False positive: Alkaline urine (pH > 7.5), quaternary ammonium detergents, chlorhexidine, polyvinylpyrrolidone
|Leukocyte esterase||Expected value: Negative |
Positive indicates pyuria, which would indicate a urinary tract infection, or other causes of sterile pyuria (as discussed previously)
|False negative: Presence of ascorbic acid, recent treatment with gentamicin, tetracycline, cephalosporins, nitrofurantoin; proteinuria, glycosuria |
False positive: Oxidizing detergents, formaldehyde (0.4 g/L), sodium azide, colored urine from beet ingestion, or bilirubin
|Nitrites||Expected value: Negative |
Positive in presence of bacteria that convert nitrates in urine to nitrites (typically gram-negative bacilli such as E. coli, Klebsiella )
|False negative: Short bladder incubation time, presence of ascorbic acid, gram-positive bacteria |
False positive: colored urine
|Ketones||Expected value: Negative |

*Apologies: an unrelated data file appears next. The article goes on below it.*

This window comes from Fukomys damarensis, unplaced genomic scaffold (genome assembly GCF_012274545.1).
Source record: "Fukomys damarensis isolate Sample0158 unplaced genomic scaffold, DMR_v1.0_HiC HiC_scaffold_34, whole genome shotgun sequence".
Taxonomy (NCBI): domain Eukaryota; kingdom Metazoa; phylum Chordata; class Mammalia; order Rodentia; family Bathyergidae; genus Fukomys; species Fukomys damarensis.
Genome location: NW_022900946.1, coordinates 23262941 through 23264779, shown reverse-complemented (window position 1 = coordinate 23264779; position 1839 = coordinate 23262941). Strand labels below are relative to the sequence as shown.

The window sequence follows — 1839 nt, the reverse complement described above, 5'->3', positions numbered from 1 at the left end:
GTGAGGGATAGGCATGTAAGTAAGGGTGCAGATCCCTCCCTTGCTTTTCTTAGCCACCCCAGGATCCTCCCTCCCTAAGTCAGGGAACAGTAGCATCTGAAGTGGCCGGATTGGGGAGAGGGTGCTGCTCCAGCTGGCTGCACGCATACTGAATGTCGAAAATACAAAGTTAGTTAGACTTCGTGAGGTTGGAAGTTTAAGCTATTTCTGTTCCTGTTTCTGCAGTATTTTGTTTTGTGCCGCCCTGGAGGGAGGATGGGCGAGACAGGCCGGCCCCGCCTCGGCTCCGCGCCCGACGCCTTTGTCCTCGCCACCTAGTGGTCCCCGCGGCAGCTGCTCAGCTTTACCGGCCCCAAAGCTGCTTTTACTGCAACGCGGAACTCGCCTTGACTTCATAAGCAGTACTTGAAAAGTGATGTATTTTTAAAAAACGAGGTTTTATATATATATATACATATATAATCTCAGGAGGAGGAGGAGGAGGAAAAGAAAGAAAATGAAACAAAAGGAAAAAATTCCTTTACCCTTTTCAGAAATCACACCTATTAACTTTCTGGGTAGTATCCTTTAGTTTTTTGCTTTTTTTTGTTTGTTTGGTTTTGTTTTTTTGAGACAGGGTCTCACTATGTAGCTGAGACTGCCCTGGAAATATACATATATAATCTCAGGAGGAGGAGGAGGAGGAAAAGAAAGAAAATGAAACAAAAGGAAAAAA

Positive with ketonuria (e.g., ketoacidosis due to diabetes, starvation; may also occur in pregnancy, low-carbohydrate diets)
|False negative: Test does not detect presence of β-hydroxybutyrate |
False positive: Free sulfhydryl groups (e.g., captopril), l -dopa, salicylates, phenothiazines, pigments in urine
|Bilirubin||Expected value: Negative |
Positive in the presence of jaundice (hepatic or cholestatic disease)
Negative in the presence of hyperbilirubinemia due to hemolysis
|False negative: Presence of ascorbic acid, delayed examination, rifampin, exposure of urine to ultraviolet (UV) light |
False positive: Phenothiazines
|Urobilinogen||Expected value: Negative |
Positive in presence of hyperbilirubinemia due to hepatic disease or hemolysis; negative in cholestatic disease